A screencast is a recording of actions performed on a computer screen. Screencasts are used to demonstrate computer-based tasks, such as website navigation, and are especially useful for distance education. Screencasts include audio and video, or sometimes just video with captions. Camtasia Studio, Adobe Captivate, and similar software can be used to create high quality, professional looking screencast tutorials, but not without significant investments in time and money.
Until recently, it would have been unreasonable to think about creating a screencast to address just one person’s specific information need. However, thanks to a number of free web-based tools that have come on the scene in the past few years, producing a screencast no longer needs to be a major production. In just minutes, you can create a screencast, upload it to the web, and share it any number of ways. Here are some free tools you can use to incorporate screencasts into your everyday interactions with information seekers.
Screencast-O-Matic is entirely web-based. There is no software to download, and you can create a video without signing up for an account. Screencast-o-Matic produces a .mov file you can save to your own computer, send directly to YouTube, or have hosted at screencast-o-matic.com (this option does require a free account). Your video can be up to 15 minutes in length. Post-recording, you can add notes and create links allowing the viewer to jump to specific points in the recording.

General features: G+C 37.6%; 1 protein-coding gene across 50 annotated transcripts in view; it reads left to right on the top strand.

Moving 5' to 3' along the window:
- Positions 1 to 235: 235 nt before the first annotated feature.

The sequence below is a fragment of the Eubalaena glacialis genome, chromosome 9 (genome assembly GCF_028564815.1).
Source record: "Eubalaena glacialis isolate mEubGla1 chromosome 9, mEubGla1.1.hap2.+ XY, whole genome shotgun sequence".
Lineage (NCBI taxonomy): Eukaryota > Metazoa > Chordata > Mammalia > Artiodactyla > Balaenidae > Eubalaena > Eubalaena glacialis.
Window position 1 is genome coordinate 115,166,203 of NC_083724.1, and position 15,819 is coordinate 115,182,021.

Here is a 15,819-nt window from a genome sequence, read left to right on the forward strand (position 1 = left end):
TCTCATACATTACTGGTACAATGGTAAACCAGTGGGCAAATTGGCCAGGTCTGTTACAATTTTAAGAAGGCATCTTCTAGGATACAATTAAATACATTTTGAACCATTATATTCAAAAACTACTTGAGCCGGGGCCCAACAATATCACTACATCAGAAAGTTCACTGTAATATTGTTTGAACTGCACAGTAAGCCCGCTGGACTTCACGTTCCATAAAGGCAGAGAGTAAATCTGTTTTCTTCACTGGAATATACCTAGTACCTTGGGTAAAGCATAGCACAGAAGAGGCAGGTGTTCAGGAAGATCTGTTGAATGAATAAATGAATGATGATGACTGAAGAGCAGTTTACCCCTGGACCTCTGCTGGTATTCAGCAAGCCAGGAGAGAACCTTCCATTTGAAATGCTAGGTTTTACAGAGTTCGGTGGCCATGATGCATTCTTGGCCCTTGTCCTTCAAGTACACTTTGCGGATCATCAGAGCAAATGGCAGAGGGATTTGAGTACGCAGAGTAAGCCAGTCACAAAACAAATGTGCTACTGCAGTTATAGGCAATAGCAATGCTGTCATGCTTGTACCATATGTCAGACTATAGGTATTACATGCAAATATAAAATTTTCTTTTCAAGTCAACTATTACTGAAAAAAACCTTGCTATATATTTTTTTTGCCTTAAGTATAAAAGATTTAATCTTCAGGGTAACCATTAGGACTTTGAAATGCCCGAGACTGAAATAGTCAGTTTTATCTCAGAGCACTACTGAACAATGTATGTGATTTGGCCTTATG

ScreenToaster is a similarly simple tool. Videos can be up to five minutes long. You have the choice to download your video, host it at screentoaster.com, send it to YouTube, or embed it directly into a web page or blog. ScreenToaster allows for simultaneous recording from a webcam for a picture-in-picture effect. Viewers get to see the person speaking as well as what is happening on the screen.
ScreenJelly is designed for smooth integration with social media. You can record up to three minutes of video, then share your work via email, Twitter, Facebook, MySpace, or any of several other social media sites. You also get embed code, which allows you to copy and paste the video into any web page or blog.
Jing is a free screencapture/screencasting tool from TechSmith, the company that also produces SnagIt and Camtasia. A free software download is required. The free version of Jing produces .swf (Flash) videos up to five minutes in length. Jing videos can be saved to your own computer, sent directly to an ftp server, hosted at screencast.com, embedded in a blog or web page, or shared with Flickr or YouTube. For $14.95 a year, Jing Pro removes Jing branding from your videos, allows for simultaneous recording from a webcam, and uses a different format (MPEG-4) to maximize quality and minimize file size.
These are just a few options for creating quick screencasts. For more information about these and other tools, check out these software reviews written by medical librarian Melissa Rethlefsen for Library Journal: